This month we review a manual for village health-workers that has become a best-seller in the Third World; and we hear voices of Australia's forgotten poor.
Editor: Anuradha Vittachi
Where there is no doctor
Where there is no doctor
by David Werner
UK: Macmillan (pbk) £2.95/ export £1.95
US: Hesperian Foundation
From time to time an outstanding book is produced which meets an immediately felt need. Such is David Werner's book Where there is no doctor, which to me is the most important book to have come out in the health field in the last ten years.
Its UK publishers say, 'The demand is so great we can hardly keep up with the orders' - despite five reprints since January 1980 totalling 65,000 copies. They reckon a further 200,000 or so copies have been printed and sold by other groups, sometimes adapted to local needs. The first Portuguese edition of 15,000 copies sold out in Brazil within the week. There are now seven versions already available and at least 30 translations being made: soon you'll be able to read the book in Swahili, Indonesian, Hindi, or French, or Indian-English...
The book originated from David Werner's experience of a health programme being developed for impoverished villagers in the Mexican Sierras. It came out at a time of real dissatisfaction with the health professionals' monopoly of health care and their emphasis on curative services. The book is written very much for the village health worker who is a liberator rather than a lackey of other health professionals: the spearhead, David Werner feels, of change in the village.
So Werner leads his readers through the common problems they are likely to meet; helps them understand home cures and popular beliefs; offers simple remedies where possible - for example, he includes three pages on conditions that can be managed with water only. Wherever possibie the instructions are illustrated with clear, simple drawings.
David Werner has the immense advantage that he is not a doctor: he is an artist and, above all, a deeply feeling human being. To increase the accessibility of the book, he has disclaimed all copyright except in the case of commercial firms - and then only to ensure that the price is kept low. Oxfam has subsidised the Macmillan edition to the tune of UKP1 per export copy, since the book is almost invariably used in developing countries. Paradoxically, its low price means it is not stocked by many commercial outlets: booksellers prefer expensive, glossy medical books that boost their income.
Such an outstanding and widely read book will of course attract criticisms. Some people suggest that too much emphasis is placed on curative care or that the book is too didactic. But David Werner emphasises the importance of prevention throughout; the curative information is provided because he knows most people will at first turn to the book in order to get immediate help. He poignantly and repeatedly reminds us that the roots of so much illness lie in socioeconomic conditions, and in customs and habits like smoking and consuming alcohol. These factors will be emphasised even more in his new book due out this year called Helping Health Workers Learn.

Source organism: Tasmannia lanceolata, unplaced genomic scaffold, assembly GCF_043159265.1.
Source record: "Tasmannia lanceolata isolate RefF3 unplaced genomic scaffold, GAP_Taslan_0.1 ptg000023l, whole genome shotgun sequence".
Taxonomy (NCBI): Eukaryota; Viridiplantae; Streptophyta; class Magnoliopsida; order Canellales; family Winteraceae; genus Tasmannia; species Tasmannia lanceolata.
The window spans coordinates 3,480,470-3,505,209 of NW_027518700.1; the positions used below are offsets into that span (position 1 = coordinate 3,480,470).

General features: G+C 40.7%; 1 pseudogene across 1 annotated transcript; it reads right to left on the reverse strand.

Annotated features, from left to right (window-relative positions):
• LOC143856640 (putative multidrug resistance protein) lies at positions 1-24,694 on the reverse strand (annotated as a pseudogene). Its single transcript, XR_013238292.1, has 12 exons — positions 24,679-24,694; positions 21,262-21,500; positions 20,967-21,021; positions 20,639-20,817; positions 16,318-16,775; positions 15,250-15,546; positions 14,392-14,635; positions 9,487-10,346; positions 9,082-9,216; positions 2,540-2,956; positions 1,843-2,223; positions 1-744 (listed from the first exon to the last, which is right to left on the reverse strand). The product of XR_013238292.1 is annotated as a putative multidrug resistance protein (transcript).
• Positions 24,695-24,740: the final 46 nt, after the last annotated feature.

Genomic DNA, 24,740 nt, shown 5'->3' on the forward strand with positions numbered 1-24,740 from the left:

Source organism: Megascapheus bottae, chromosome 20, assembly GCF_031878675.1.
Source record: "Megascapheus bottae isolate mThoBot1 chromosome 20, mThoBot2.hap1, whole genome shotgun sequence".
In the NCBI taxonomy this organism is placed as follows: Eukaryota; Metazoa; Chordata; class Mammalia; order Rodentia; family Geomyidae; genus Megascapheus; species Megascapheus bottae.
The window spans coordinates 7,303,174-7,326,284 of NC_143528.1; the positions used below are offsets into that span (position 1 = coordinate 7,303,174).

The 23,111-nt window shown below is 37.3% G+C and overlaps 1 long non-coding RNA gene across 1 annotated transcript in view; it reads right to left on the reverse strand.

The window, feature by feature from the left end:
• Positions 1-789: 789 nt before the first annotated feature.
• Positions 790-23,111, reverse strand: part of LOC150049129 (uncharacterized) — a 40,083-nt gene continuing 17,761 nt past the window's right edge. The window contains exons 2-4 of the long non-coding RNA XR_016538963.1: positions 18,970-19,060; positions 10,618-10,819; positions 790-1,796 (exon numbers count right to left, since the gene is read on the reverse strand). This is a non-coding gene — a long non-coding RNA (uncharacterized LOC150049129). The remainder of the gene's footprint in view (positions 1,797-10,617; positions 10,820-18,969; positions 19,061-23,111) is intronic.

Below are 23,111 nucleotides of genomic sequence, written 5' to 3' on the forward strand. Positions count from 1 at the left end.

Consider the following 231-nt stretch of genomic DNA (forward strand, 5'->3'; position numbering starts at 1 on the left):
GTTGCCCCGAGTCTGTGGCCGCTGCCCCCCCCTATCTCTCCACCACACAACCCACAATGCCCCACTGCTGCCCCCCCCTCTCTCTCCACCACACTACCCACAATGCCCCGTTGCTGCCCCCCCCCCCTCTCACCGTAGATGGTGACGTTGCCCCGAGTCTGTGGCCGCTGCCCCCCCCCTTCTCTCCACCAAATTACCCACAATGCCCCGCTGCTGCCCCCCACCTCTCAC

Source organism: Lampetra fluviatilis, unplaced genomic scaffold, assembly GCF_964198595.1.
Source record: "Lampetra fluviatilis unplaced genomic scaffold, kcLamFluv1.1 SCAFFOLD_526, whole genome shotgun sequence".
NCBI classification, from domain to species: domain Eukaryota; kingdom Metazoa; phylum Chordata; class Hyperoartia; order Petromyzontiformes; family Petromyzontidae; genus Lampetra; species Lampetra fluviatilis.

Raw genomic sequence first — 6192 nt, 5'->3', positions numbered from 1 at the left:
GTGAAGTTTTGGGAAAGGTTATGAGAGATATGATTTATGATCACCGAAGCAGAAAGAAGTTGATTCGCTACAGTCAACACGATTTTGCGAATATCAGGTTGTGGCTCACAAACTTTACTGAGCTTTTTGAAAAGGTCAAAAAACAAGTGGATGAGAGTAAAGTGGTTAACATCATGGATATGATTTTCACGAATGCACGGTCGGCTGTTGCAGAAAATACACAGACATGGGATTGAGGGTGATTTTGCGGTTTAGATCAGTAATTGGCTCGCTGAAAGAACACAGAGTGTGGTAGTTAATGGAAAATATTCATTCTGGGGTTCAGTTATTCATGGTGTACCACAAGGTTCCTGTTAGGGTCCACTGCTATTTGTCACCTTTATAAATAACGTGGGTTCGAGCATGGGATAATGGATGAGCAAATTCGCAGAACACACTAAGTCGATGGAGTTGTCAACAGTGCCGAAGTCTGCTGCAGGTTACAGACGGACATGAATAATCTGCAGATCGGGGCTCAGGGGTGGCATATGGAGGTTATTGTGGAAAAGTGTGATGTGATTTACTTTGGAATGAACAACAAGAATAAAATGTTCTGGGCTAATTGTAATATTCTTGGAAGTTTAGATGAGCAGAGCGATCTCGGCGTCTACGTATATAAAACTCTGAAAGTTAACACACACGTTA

David C Morley
Professor David C Morley is the head of the Tropical Child Health unit in the Insitiute of Child Health, University of London.
Down under, down under
On the Bread Line
edited by Graeme F Brewer for the Brotherhood of St. Laurence
Hyland House, Melbourne, AUS. $9.95
Australia - land of plenty, egalitarian society, lucky country. No beggars in the streets here. Yet the 1970s Australian Government Commission of Inquiry into Poverty concluded that 18 per cent of Australians subsist 'below, or perilously close to, its austere poverty line'.
Twenty-one accounts of poverty from taped interviews by a team from the Brotherhood of St Laurence, Melbourne, have been edited with the main aims of 'giving the material a more logical flow through the reorganisation of passages scattered over two or more interviews'. Thus 21 people, coping in their own ways with poverty, tell their stories with their own emphases and attitudes.
They are a motley collection. Two are women in their eighties, who somehow have managed to keep their cheerful mettle. There are five immigrants (from Uruguay, Turkey, Italy, Lebanon and Greece) and three country people who came to the city to try to find work. Two are Aborigines, one of whom is pale in colour, consequently finding it less difficult to obtain accommodation than his darker friends. A dark friend making application for a room, he says, might be told there are 'No vacancies', yet he, following almost immediately, would find rooms available.
Poverty means powerlessness, we know. Every one of these people has tried to be independent. 'I just felt I had to make it by myself,' says Isobel, who grew up in a 'home'. Nobody noticed she suffered from acute arthritis, a condition she had endured from childhood. She accepted it as just part of living and kept on with her hard physical work.
Attitudes range from almost unbelievable courage to despair. Linda became so weighed down by 'money problems' that she attempted suicide and then tried to smother her baby.
Mustafa's father was a veterinary doctor in Istanbul. He brought his family to Australia because 'there was fighting everywhere' at home. Here he took any odd job he could get and was eventually duped into going tomato picking by being told he would get plenty of veterinary work in the country. But the veterinary work has not eventuated and tomato picking is for only three months of the year at most. And 'We are stuck here because we sold up to come here.'
Maybe there are dole bludgers. The Brotherhood of St Laurence team of interviewers did not encounter them. Graeme Brewer hopes 'these accounts may go some way towards informing our notions of poverty and showing just cause why farreaching social change needs to be implemented so that "egalitarianism" in Australia may be other than mythical'.